0001 # NTB Drivers
0003 NTB (Non-Transparent Bridge) is a type of PCI-Express bridge chip that connects
0004 the separate memory systems of two computers to the same PCI-Express fabric.
0005 Existing NTB hardware supports a common feature set, including scratchpad
0006 registers, doorbell registers, and memory translation windows. Scratchpad
0007 registers are read-and-writable registers that are accessible from either side
0008 of the device, so that peers can exchange a small amount of information at a
0009 fixed address. Doorbell registers provide a way for peers to send interrupt
0010 events. Memory windows allow translated read and write access to the peer
0013 ## NTB Core Driver (ntb)
0015 The NTB core driver defines an api wrapping the common feature set, and allows
0016 clients interested in NTB features to discover NTB the devices supported by
0017 hardware drivers. The term "client" is used here to mean an upper layer
0018 component making use of the NTB api. The term "driver," or "hardware driver,"
0019 is used here to mean a driver for a specific vendor and model of NTB hardware.
0021 ## NTB Client Drivers
0023 NTB client drivers should register with the NTB core driver. After
0024 registering, the client probe and remove functions will be called appropriately
0025 as ntb hardware, or hardware drivers, are inserted and removed. The
0026 registration uses the Linux Device framework, so it should feel familiar to
0027 anyone who has written a pci driver.
0029 ### NTB Transport Client (ntb\_transport) and NTB Netdev (ntb\_netdev)
0031 The primary client for NTB is the Transport client, used in tandem with NTB
0032 Netdev. These drivers function together to create a logical link to the peer,
0033 across the ntb, to exchange packets of network data. The Transport client
0034 establishes a logical link to the peer, and creates queue pairs to exchange
0035 messages and data. The NTB Netdev then creates an ethernet device using a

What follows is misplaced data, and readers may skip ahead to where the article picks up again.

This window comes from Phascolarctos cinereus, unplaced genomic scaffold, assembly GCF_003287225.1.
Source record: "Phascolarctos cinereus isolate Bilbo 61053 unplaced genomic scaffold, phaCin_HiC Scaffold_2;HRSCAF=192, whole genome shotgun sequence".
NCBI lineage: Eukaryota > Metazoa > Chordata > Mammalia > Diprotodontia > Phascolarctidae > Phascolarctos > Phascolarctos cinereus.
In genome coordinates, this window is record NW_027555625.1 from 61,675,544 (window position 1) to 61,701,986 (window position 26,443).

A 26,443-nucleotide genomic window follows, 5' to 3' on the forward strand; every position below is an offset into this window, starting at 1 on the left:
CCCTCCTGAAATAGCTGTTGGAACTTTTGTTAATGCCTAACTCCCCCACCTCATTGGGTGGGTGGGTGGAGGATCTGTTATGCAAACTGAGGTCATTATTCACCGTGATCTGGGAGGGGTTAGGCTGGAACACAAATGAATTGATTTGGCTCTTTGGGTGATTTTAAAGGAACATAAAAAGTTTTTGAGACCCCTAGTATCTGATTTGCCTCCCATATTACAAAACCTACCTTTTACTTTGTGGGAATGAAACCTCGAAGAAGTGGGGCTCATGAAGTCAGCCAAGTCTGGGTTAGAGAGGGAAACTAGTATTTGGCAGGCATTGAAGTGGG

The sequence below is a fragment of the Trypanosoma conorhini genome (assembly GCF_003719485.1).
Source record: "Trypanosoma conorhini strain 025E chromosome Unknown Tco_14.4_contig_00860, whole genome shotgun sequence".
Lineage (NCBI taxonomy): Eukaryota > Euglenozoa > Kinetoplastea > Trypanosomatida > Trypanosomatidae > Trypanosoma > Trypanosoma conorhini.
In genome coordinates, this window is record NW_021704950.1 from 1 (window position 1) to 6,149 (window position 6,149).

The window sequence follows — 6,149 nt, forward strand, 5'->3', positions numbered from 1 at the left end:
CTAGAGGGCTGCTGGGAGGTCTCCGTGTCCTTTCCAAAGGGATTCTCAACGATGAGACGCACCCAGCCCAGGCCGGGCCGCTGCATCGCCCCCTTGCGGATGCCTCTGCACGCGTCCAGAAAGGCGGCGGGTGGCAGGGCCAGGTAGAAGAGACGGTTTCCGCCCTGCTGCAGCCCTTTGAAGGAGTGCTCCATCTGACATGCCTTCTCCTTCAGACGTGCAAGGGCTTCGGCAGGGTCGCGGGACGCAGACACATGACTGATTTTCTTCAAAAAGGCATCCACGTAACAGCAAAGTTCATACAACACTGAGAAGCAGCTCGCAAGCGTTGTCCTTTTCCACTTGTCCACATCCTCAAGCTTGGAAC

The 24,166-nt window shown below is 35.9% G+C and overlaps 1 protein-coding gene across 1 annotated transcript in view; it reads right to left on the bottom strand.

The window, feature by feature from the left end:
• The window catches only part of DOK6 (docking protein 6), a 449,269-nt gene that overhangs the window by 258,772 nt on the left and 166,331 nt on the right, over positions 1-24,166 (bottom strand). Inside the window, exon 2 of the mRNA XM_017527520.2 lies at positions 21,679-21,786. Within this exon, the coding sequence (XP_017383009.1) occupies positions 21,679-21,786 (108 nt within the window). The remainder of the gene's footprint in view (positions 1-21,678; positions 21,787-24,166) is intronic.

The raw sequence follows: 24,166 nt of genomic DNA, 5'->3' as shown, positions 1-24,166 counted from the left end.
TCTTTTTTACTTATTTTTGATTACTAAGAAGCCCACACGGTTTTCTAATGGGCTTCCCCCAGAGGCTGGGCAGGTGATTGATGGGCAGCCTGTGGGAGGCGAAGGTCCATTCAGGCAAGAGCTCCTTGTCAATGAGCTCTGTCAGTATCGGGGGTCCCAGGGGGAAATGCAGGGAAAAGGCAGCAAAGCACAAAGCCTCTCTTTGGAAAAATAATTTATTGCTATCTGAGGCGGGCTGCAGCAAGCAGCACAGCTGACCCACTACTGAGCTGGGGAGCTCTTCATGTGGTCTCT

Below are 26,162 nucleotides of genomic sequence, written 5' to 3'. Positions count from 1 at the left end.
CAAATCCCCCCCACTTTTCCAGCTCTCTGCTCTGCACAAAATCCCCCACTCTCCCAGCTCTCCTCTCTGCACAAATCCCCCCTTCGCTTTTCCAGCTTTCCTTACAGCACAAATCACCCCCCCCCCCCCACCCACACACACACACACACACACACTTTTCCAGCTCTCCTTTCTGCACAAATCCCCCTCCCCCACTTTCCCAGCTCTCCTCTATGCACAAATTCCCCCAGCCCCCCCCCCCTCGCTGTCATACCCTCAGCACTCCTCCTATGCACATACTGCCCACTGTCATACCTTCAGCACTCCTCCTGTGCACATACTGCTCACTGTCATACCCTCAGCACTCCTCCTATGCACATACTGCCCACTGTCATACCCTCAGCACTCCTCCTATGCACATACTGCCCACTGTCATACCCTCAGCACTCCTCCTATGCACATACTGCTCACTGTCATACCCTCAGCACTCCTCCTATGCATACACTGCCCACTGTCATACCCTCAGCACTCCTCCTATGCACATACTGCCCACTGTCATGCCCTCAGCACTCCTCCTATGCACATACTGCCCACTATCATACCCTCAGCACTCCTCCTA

0036 Transport queue pair. Network data is copied between socket buffers and the
0037 Transport queue pair buffer. The Transport client may be used for other things
0038 besides Netdev, however no other applications have yet been written.
0040 ### NTB Ping Pong Test Client (ntb\_pingpong)
0042 The Ping Pong test client serves as a demonstration to exercise the doorbell
0043 and scratchpad registers of NTB hardware, and as an example simple NTB client.
0044 Ping Pong enables the link when started, waits for the NTB link to come up, and
0045 then proceeds to read and write the doorbell scratchpad registers of the NTB.
0046 The peers interrupt each other using a bit mask of doorbell bits, which is
0047 shifted by one in each round, to test the behavior of multiple doorbell bits
0048 and interrupt vectors. The Ping Pong driver also reads the first local
0049 scratchpad, and writes the value plus one to the first peer scratchpad, each
0050 round before writing the peer doorbell register.
0052 Module Parameters:
0054 * unsafe - Some hardware has known issues with scratchpad and doorbell
0055 registers. By default, Ping Pong will not attempt to exercise such
0056 hardware. You may override this behavior at your own risk by setting
0058 * delay\_ms - Specify the delay between receiving a doorbell
0059 interrupt event and setting the peer doorbell register for the next
0061 * init\_db - Specify the doorbell bits to start new series of rounds. A new